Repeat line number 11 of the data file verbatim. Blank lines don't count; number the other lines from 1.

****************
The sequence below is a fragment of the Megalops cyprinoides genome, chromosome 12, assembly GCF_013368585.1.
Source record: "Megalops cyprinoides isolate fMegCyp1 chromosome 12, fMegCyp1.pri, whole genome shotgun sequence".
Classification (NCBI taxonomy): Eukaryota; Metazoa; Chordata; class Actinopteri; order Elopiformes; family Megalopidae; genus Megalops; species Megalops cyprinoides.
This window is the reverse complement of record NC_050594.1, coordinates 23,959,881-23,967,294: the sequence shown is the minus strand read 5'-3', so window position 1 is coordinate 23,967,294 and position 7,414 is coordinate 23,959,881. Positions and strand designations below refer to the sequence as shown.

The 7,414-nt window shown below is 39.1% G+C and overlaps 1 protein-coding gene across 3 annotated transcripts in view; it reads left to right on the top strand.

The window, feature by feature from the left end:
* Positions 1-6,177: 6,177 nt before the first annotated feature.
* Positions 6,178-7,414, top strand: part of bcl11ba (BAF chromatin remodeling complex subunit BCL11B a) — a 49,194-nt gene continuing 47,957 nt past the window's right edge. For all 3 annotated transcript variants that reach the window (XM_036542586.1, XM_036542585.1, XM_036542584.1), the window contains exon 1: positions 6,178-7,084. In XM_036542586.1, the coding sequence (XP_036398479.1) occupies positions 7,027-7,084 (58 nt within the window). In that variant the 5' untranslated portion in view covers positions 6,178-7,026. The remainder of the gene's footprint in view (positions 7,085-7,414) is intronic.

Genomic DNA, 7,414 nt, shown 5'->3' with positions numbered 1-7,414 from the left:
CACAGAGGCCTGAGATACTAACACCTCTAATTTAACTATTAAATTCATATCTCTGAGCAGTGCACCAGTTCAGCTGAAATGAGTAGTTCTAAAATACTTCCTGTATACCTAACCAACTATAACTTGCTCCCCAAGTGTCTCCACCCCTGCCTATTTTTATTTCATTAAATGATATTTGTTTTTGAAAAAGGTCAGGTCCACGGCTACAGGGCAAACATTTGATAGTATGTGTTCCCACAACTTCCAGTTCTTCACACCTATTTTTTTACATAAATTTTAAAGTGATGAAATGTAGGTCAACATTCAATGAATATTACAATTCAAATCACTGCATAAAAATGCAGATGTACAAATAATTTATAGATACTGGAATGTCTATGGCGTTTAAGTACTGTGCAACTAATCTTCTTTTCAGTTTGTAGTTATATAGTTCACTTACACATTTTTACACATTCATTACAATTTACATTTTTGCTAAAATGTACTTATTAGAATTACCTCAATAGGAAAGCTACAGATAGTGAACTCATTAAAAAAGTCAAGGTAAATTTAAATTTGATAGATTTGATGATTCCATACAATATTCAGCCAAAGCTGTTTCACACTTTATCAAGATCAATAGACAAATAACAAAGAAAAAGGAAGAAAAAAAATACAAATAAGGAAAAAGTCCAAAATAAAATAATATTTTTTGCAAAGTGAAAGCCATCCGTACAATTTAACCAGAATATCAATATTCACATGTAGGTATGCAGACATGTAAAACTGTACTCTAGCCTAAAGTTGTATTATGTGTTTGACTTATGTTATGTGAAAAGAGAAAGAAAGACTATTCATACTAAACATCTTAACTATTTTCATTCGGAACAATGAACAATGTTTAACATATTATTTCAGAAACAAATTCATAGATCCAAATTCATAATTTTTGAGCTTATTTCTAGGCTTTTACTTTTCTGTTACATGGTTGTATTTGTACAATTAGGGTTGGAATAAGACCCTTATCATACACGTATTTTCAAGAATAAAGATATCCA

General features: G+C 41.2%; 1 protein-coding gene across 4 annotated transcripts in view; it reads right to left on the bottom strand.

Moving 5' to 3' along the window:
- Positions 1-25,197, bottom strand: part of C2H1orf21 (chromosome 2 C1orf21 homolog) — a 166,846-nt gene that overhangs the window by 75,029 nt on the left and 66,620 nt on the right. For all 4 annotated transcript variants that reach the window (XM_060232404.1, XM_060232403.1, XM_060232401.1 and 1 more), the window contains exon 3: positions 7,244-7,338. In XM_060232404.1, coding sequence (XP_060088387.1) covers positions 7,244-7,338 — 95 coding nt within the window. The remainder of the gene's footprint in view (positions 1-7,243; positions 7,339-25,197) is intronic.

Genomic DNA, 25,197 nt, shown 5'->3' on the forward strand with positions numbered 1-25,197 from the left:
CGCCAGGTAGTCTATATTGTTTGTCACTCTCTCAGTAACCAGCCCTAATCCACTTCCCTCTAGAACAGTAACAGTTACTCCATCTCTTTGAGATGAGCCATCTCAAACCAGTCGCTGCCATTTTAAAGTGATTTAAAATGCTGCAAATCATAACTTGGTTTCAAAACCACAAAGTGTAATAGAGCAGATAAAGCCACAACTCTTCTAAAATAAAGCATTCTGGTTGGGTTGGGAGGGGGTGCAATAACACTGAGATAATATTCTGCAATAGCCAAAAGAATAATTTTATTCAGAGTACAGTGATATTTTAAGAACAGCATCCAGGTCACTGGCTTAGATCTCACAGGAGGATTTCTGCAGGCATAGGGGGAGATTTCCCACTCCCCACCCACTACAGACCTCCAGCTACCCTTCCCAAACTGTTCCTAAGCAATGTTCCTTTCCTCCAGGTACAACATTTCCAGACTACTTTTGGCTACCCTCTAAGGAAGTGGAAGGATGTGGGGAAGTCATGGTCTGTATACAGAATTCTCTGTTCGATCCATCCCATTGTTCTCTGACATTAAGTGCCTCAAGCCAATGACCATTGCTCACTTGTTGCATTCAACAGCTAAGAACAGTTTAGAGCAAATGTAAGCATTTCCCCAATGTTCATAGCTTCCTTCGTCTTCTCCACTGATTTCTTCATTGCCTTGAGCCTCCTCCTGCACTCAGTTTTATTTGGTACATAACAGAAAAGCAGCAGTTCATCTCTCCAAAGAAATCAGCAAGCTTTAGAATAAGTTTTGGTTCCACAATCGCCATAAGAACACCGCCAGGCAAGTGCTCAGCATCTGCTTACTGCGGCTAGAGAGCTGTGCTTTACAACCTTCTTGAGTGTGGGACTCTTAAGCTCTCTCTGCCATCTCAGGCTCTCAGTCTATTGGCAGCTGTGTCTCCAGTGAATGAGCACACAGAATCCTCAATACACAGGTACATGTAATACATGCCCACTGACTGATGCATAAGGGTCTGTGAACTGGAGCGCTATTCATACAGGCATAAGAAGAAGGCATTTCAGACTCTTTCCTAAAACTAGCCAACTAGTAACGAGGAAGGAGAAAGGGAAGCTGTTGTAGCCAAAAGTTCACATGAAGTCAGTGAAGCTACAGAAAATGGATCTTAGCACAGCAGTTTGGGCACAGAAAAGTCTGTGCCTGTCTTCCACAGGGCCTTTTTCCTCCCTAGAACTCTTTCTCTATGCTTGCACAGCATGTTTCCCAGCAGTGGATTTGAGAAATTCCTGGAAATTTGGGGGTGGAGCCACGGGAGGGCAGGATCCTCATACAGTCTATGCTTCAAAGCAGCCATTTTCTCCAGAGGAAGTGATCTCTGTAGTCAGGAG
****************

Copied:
General features: G+C 41.2%; 1 protein-coding gene across 4 annotated transcripts in view; it reads right to left on the bottom strand.